Eating Disorder and Pregnancy

Dealing with an eating disorder is something no one can truly understand unless they have been through it themself. Pregnancy may be viewed in the same way. No one can truly understand the physical and emotional demands a mother deals with until a woman experiences it herself. During pregnancy, the baby gets all its nutrients from the mother. While pregnant, the mother typically gains some weight. However, for those with eating disorders, this weight gain can be scary. 

The CDC recommends a certain amount of weight gain during pregnancy for women depending on their BMI. This website is a great resource to help you calculate your BMI and ensure you meet the recommended weight gain while pregnant. 

Potential Complications of Eating Disorders

For the mother: 

  • Heart issues
  • Risk of gestational diabetes
  • Increased depression 
  • Risk of premature birth 
  • Labor complications
  • Difficulty nursing 
  • Postpartum depression

For the baby: 

  • Premature birth
  • Low birth weight
  • Respiratory distress 
  • Feeding difficulties
  • Higher risk of prenatal conditions

Specific eating disorders for the mom and risks for the baby: 

  • Anorexia nervosa (lack of eating): If the mother does not gain adequate weight, the baby is at a higher risk of having a low birth weight. Low birth weight can result in additional prenatal complications. 
  • Bulimia Nervosa (eating but throwing up/purging up the food after): Purging can lead to heart irregularities, chemical imbalances, dehydration, and chronic fatigue. Pregnancy heightens the risk of all these complications.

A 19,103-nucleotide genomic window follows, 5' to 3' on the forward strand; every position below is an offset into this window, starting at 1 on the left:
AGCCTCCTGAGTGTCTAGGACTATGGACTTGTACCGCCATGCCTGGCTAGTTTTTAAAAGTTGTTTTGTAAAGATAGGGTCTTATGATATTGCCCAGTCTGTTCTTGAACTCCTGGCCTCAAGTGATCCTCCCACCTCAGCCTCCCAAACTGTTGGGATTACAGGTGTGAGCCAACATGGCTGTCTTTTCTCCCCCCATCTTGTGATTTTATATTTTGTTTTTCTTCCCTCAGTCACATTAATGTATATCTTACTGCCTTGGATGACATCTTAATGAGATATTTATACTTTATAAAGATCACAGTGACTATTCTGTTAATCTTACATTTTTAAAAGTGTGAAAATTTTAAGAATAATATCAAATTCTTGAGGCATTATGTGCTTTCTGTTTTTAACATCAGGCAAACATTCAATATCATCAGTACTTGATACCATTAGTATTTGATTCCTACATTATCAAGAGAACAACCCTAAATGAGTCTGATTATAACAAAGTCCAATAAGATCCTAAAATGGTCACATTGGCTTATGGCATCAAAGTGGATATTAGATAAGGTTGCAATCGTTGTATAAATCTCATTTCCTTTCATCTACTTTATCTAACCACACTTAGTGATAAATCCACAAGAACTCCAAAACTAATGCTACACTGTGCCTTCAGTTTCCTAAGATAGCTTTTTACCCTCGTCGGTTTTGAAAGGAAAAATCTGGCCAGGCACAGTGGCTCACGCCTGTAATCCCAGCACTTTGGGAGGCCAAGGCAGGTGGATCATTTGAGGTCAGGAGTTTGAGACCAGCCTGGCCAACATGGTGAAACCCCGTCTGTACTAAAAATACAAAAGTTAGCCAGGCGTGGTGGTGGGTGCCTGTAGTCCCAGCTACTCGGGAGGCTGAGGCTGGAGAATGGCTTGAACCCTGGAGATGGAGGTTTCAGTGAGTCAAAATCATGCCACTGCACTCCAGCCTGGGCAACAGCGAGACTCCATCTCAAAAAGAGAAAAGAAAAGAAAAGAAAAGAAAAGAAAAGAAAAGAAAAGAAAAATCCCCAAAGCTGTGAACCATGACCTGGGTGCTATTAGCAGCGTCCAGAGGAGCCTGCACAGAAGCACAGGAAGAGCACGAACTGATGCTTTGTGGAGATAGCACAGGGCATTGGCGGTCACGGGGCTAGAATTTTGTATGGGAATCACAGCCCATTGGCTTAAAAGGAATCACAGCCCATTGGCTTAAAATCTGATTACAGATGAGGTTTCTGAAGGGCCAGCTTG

• Binge Eating Disorder (eating tons of food at one sitting): Binge eating often (not always)  leads to increased weight gain. This puts the mother at risk for high blood pressure and gestational diabetes, affecting the baby’s health.

“What if I am pregnant but deal with an eating disorder?”

The likelihood of becoming pregnant while dealing with an eating disorder is low but still can happen. If you are struggling with an eating disorder, you and your baby are at risk for several complications. You should immediately seek help to protect yourself and the baby. Numerous health providers can give you the medical attention you need, but only if you are completely honest about what you are dealing with. All the following tips are from the National Eating Disorder Association:

  • Talk to your prenatal doctor honestly about what you have been going through. This information is essential for them to best treat and care for you during this time. 
  • See a nutritionist who specializes in eating disorders. They will help develop a meal plan to fuel your body correctly and support your baby’s healthy growth. 
  • Attend individual counseling or support groups to help cope with disordered eating habits, fear around weight gain, body image, even parenting.

Dealing with an eating disorder is hard enough, but being pregnant AND dealing with one can be extremely scary. Do not think because you have an eating disorder that you failed as a mother. Pregnancy is emotionally, psychologically,  and physically demanding. Do not fear, there are so many resources for you to get help. All you have to do is reach out and speak up!

Schedule An Appointment

Liberty Women’s Clinic offers free pregnancy testing and ultrasound services. Contact us today to schedule your free pregnancy test. We are here for you!

*model is a stock photo

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